The International Atomic Energy Agency's latest report on Iran describes in unprecedented detail a country moving slowly towards a nuclear weapons option, rather than a bomb itself. This lack of a 'smoking gun' removes military response from the international community's toolbox of policy options. But this is no grounds for complacency.
The appointment of a new Prime Minister in Jordan could mean a more comprehensive implementation of much needed reforms. But divisions and tensions between domestic political factions could once again stall this process.
The death of the long-serving Defence Minister ushers in a long-overdue process of succession. While there may be concerns over the role of the likely Crown Prince, Nayef bin Abdul-Aziz Al Saud, we should not expect a massive change in direction of Saudi policy in the region.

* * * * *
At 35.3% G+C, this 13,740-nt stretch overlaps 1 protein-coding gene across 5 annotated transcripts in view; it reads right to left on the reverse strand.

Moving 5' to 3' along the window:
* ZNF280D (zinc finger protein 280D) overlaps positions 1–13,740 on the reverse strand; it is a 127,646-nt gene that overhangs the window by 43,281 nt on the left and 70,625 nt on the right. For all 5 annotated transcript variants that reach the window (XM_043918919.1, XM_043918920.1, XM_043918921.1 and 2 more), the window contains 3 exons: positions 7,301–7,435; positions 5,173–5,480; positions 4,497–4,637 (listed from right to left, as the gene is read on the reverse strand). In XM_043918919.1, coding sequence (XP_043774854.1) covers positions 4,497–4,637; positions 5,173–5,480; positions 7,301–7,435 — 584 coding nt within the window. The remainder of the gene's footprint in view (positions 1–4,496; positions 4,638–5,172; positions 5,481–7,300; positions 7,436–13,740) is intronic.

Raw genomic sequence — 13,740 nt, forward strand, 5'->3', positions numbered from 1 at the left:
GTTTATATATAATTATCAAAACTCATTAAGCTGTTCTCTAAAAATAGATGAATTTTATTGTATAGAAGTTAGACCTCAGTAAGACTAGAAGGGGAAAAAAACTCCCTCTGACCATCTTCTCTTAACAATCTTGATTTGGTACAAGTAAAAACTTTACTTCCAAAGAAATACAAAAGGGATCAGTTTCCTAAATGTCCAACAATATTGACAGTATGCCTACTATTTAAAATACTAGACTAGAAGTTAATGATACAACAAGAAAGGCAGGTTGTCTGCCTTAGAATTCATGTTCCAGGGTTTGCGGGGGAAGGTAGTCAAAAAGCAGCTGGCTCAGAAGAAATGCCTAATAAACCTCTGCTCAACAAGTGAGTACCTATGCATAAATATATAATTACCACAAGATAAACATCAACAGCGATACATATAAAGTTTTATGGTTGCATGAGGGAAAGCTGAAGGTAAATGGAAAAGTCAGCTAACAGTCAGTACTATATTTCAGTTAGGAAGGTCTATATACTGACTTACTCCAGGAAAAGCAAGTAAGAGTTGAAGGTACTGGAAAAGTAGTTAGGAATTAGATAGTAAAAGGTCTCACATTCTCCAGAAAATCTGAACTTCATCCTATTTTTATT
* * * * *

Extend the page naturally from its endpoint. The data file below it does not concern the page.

With the dispute of Iran’s election and new allegations of a plan by military officers in Turkey to discredit its own Islamic-rooted leadership, these seemingly-opposite governments both demonstrate a trend of uneasy relationships with their more progressive populations.
The date for the withdrawal of American troops from Iraq has been dubbed the ‘National Day of Sovereignty’, but the quest for Iraqi stability is not over yet. Iraqi politicians and US officials alike must now commit to encouraging the war-torn country to stand on its own feet.
The Lebanese elections were carried out peacefully, demonstrating progress in the democratic process, but a successful day of polling cannot completely cover remaining tensions between 'March 14' and 'March 8'.